18 Mar 2022

Cool cows a challenge for scientists

From Country Life, 9:19 pm on 18 March 2022

The unfortunate arrival of some particularly hairy dairy cows has led to the discovery of a gene that could make NZ's national herd better able to tolerate hot summer days.

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Photo: supplied LIC

Richard Spelman - chief scientist for Livestock Improvement Corporation (LIC) - says the farmer-owned co-operative has successfully bred cows that have an internal temperature one degree lower than similar-aged cows raised on the same farm.

As the climate changes, these heat-tolerant cows will be able to remain comfortable at higher temperatures, Spelman says.

About 10 years ago, farmers began complaining when a bull in the LIC line-up produced very hairy offspring.

"They couldn't tolerate heat. You know, we had examples of these animals spending time in troughs trying to cool down and they also didn't lactate very well. The farmers weren't happy but as a science team, we were a little bit excited by this.

"You know, there are three billion base pairs (in genomes). Which one of those base pairs is causing that effect? And the team went and discovered the gene and the one variation that actually caused the effect."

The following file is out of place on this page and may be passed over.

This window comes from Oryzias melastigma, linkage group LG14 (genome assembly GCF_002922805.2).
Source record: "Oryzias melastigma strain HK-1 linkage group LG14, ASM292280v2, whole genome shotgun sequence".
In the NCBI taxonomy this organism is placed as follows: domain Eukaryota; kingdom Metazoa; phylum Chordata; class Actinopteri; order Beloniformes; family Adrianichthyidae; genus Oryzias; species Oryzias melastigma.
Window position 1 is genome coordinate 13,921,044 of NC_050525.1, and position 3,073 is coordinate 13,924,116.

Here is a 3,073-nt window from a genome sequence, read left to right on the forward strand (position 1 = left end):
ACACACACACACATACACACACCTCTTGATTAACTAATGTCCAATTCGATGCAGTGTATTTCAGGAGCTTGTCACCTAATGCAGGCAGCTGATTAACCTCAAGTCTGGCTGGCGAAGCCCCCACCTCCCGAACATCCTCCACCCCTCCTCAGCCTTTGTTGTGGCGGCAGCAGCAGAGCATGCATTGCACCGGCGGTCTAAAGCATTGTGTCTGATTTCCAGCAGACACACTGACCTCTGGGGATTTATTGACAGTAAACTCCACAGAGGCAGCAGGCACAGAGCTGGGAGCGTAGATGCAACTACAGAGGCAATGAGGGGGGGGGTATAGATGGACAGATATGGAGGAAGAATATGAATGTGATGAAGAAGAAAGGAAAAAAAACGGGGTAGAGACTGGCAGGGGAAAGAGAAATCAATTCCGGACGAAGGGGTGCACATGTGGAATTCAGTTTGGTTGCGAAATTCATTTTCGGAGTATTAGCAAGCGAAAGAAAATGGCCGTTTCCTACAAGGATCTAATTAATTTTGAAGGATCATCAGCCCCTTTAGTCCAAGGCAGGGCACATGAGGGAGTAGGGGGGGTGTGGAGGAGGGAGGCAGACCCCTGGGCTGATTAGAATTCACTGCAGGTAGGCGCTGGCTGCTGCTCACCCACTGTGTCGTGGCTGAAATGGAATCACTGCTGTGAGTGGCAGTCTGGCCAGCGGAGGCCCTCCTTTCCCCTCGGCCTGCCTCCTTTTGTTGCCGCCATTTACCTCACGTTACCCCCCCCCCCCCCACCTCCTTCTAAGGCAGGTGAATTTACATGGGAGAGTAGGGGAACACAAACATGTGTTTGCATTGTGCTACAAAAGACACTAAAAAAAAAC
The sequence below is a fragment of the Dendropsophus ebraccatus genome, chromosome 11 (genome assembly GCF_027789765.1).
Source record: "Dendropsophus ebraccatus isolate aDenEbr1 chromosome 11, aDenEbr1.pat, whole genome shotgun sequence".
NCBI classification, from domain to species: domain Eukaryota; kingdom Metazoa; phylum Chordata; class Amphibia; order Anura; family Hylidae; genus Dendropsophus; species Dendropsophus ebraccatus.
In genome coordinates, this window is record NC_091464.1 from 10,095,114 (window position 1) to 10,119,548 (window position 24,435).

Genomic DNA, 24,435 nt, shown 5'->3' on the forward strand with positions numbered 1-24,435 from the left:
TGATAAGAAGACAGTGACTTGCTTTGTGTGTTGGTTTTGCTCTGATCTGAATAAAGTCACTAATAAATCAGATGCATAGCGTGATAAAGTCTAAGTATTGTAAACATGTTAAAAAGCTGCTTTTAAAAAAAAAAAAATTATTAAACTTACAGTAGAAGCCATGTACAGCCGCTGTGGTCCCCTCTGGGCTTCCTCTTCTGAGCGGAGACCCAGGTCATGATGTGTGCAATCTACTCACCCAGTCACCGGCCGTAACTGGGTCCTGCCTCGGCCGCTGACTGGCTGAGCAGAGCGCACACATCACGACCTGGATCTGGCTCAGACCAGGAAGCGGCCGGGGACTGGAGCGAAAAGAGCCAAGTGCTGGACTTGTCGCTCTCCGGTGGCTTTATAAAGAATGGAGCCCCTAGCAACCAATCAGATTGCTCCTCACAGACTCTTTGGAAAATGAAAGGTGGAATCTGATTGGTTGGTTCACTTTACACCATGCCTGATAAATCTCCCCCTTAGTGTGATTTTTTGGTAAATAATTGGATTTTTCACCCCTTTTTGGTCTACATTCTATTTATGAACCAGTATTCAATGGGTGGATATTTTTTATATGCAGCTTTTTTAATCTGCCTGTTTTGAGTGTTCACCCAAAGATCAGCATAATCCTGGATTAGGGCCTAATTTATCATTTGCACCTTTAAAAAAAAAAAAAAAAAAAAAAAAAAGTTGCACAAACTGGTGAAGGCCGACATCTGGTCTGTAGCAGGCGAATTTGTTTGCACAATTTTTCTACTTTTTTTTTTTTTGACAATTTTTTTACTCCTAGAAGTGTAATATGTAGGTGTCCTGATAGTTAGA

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Photo: supplied LIC

Spelman says the team became aware of the Senepol cow - a heat-tolerant Caribbean beef breed with a slick coat.

"Given that we knew the biology about the gene that causes hairy animals, we could look at related biology and say 'actually we think that is the gene that maybe confers the slick (coats) and heat tolerance."

It did.

A Senepol bull was used to successfully inseminate dairy cows, however, its progeny milked poorly. That trait is now being bred out.

"The key thing is as we dilute that Senepol background, we want to continue to ensure we have the variation; that piece of DNA that gives us the slick coats," Spelman says.

When research into the gene began, it was thought heat-tolerant animals could be targeted at the international market.

"We called it 'The Tropical Cow' and as we have gone through this process, and we are now 10 years into this breeding programme, we have become very aware of climate change... so we are very much about trying to breed an animal that has a variation that will allow them to graze in the heat of the day and actually still be comfortable and not impact on feed intake, not impact on reproductive performance and milk production.

"So it's important from an animal welfare point of view, it's becoming more important. Our consumers want to know that the welfare of the animals is top-notch."

Richard Spelman, chief scientist LIC

Richard Spelman, chief scientist LIC Photo: RNZ/Carol Stiles